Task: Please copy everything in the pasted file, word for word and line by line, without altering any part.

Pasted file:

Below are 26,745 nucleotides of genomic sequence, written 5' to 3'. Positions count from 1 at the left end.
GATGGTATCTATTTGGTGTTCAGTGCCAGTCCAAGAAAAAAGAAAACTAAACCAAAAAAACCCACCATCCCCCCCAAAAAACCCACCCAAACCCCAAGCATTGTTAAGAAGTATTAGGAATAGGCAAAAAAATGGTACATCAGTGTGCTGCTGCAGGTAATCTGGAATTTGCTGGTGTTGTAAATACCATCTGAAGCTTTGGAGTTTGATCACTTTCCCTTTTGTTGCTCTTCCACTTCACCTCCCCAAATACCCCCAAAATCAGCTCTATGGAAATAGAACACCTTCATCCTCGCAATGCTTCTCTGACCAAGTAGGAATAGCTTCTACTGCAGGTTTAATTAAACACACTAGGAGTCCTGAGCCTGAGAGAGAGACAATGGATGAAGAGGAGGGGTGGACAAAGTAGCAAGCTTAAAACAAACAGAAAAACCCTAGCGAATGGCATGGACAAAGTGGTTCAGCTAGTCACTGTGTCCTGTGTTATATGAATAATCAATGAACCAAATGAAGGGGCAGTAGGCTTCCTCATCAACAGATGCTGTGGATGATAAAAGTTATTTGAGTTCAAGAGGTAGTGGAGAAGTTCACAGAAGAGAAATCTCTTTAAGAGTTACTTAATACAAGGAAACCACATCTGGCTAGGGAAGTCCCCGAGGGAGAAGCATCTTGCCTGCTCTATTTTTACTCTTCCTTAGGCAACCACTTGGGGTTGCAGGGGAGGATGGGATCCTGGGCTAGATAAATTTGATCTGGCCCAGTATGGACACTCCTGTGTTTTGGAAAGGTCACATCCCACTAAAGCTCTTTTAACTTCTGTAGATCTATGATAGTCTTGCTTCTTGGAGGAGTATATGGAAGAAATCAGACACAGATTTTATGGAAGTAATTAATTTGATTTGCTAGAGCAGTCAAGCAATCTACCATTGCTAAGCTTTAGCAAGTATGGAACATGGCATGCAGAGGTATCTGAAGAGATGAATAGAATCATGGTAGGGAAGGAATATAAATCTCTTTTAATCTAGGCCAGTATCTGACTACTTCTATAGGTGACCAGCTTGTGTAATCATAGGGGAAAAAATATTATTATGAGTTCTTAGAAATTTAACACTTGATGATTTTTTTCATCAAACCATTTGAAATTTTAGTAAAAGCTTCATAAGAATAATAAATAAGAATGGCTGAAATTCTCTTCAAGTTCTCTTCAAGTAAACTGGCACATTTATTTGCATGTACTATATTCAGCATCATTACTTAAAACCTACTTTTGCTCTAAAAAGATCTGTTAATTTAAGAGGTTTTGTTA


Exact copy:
Below are 26,745 nucleotides of genomic sequence, written 5' to 3'. Positions count from 1 at the left end.
GATGGTATCTATTTGGTGTTCAGTGCCAGTCCAAGAAAAAAGAAAACTAAACCAAAAAAACCCACCATCCCCCCCAAAAAACCCACCCAAACCCCAAGCATTGTTAAGAAGTATTAGGAATAGGCAAAAAAATGGTACATCAGTGTGCTGCTGCAGGTAATCTGGAATTTGCTGGTGTTGTAAATACCATCTGAAGCTTTGGAGTTTGATCACTTTCCCTTTTGTTGCTCTTCCACTTCACCTCCCCAAATACCCCCAAAATCAGCTCTATGGAAATAGAACACCTTCATCCTCGCAATGCTTCTCTGACCAAGTAGGAATAGCTTCTACTGCAGGTTTAATTAAACACACTAGGAGTCCTGAGCCTGAGAGAGAGACAATGGATGAAGAGGAGGGGTGGACAAAGTAGCAAGCTTAAAACAAACAGAAAAACCCTAGCGAATGGCATGGACAAAGTGGTTCAGCTAGTCACTGTGTCCTGTGTTATATGAATAATCAATGAACCAAATGAAGGGGCAGTAGGCTTCCTCATCAACAGATGCTGTGGATGATAAAAGTTATTTGAGTTCAAGAGGTAGTGGAGAAGTTCACAGAAGAGAAATCTCTTTAAGAGTTACTTAATACAAGGAAACCACATCTGGCTAGGGAAGTCCCCGAGGGAGAAGCATCTTGCCTGCTCTATTTTTACTCTTCCTTAGGCAACCACTTGGGGTTGCAGGGGAGGATGGGATCCTGGGCTAGATAAATTTGATCTGGCCCAGTATGGACACTCCTGTGTTTTGGAAAGGTCACATCCCACTAAAGCTCTTTTAACTTCTGTAGATCTATGATAGTCTTGCTTCTTGGAGGAGTATATGGAAGAAATCAGACACAGATTTTATGGAAGTAATTAATTTGATTTGCTAGAGCAGTCAAGCAATCTACCATTGCTAAGCTTTAGCAAGTATGGAACATGGCATGCAGAGGTATCTGAAGAGATGAATAGAATCATGGTAGGGAAGGAATATAAATCTCTTTTAATCTAGGCCAGTATCTGACTACTTCTATAGGTGACCAGCTTGTGTAATCATAGGGGAAAAAATATTATTATGAGTTCTTAGAAATTTAACACTTGATGATTTTTTTCATCAAACCATTTGAAATTTTAGTAAAAGCTTCATAAGAATAATAAATAAGAATGGCTGAAATTCTCTTCAAGTTCTCTTCAAGTAAACTGGCACATTTATTTGCATGTACTATATTCAGCATCATTACTTAAAACCTACTTTTGCTCTAAAAAGATCTGTTAATTTAAGAGGTTTTGTTA